Of the four discs in the clutch, this one is certainly the most demanding. Part four of the performance presents a forest of whirring drones, from bowed cymbals, strings and fibrillating bass clarinet that staunchly resist any semblance of conventional melody or rhythm. These forays to the outer edges of familiar tone and tune structures test both listener trust and the players’ abilities to sustain the same compass readings in situations devoid of consistent magnetic pull. Tsahar’s willingness to embrace such ambiguous settings and the restraint with which he does so shows just how far he’s come from the filibustering free jazz intemperances of his younger years.

Tsahar has more of a tertiary role on Triptych Myth, that of mixing engineer. The musical end is left up to Cooper-Moore on piano, Tom Abbs, bass and Chad Taylor, drums, who fall under the collective catch-all of the disc’s title. Tracks originate from two separate locations. Fidelity is raw in places with Abbs’ strings a bit underserved in the balance, but the flaws are hardly distracting. Just how long they’ve been operating as a unit is unclear, but based solely on their interplay a convincing case could be made that they’ve been in league for quite some time. Examples of Cooper-Moore’s piano skills have been in short supply the last few years. His recent recorded work with Steve Swell (This Now! on Cadence Jazz) brought the paucity into sharp focus while suggesting just how sorely he’s been missed in such a capacity.

True to form, Cooper-Moore capitalizes on a formidable command of his keys. He’s not the sort to stay in one stylistic stance for too long and it’s almost as if his wily digits each have separate minds of their own. He moves from rowdy stride-inflected stomping on “Stem Cell” to contemplative lyricism on “Nautilus.” Taylor sheathes his nimble patterns in a shifting patchwork of rhythms while Abbs anchors with fleshy pizzicato hooks. “The Fox” affixes a fat syncopated dub beat wrought by Taylor’s rim shots and Abbs’ loping ostinato pulse to Cooper-Moore’s skipping right hand wanderings.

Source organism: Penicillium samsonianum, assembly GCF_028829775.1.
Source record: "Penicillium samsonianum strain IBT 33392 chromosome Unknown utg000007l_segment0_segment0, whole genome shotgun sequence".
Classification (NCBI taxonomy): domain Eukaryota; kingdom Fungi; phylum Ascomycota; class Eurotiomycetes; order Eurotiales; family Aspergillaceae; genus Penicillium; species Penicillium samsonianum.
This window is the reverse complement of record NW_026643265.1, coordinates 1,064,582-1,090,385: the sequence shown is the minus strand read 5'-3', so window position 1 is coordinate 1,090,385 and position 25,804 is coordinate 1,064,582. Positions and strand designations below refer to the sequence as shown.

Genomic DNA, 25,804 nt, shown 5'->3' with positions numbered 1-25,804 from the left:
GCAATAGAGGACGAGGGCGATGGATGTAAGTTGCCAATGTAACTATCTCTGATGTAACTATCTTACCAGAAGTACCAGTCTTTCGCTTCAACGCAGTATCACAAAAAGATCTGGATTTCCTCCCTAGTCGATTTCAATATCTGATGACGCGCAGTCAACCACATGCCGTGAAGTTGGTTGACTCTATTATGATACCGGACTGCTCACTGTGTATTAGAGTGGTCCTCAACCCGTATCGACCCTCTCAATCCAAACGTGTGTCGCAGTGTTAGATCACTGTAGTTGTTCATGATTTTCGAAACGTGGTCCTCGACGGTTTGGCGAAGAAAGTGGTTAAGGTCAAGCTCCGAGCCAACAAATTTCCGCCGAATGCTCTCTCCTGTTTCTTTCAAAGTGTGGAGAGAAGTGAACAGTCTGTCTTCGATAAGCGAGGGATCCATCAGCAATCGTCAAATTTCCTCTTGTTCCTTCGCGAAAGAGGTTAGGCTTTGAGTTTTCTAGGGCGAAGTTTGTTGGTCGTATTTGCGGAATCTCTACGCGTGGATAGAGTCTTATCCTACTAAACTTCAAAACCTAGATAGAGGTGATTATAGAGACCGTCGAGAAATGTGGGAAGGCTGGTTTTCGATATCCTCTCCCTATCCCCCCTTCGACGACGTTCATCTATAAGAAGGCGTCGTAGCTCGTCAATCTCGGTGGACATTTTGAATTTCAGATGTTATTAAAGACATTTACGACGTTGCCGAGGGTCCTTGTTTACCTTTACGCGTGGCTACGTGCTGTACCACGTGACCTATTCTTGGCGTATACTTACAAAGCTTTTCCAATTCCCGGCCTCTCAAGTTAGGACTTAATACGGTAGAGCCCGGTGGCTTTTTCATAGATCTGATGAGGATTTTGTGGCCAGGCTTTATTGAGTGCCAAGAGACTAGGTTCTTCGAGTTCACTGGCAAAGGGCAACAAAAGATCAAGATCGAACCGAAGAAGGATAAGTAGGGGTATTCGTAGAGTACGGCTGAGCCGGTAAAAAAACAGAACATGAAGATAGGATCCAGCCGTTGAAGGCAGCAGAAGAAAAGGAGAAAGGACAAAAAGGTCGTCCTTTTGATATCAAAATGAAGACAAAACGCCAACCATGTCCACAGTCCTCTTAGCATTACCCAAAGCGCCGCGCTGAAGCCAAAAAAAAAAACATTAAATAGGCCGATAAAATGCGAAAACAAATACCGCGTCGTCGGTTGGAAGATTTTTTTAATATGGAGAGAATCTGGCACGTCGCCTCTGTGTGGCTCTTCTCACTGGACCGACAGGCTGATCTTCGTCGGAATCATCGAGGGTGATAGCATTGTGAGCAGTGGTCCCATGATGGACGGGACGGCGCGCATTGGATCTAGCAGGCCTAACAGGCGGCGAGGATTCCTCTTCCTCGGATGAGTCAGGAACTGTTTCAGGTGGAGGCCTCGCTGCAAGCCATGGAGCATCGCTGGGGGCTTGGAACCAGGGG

The three listen acutely and their shared awareness translates to a pivot-on-a-dime versatility. “Ricochet” is just that – a Pachinko-like display of colliding and deflecting notes that is dizzying in the sheer degree of rampant activity. There are also solo features for both Taylor and Abbs. The formers percussive lullaby march on “Harare” uncovers a tide pool of cadences from pattering brushes, luminous thumb piano, scuttling snare and dampened toms. Abbs turn on “Raising Knox” is replete with resonating flamenco string strumming that reaches for the full tonal weight at his instrument’s disposal. Taylor flanks his friend’s massive lines with steady metronomic accents. Aside from a few minor typographical errors, this disc hits a near dead-center bull’s-eye in terms of genuine quality and appeal.

Considering the label’s shoebox-sized resources, these four releases are something of a windfall from Hopscotch. Each is strong and engaging in its own way and any glitches seem largely the result of the admirable desire to get the music into circulation as quickly as possible. With the ambitious and industrious Tsahar as residing curator and CEO, the catalog remains in good hands.

By Derek Taylor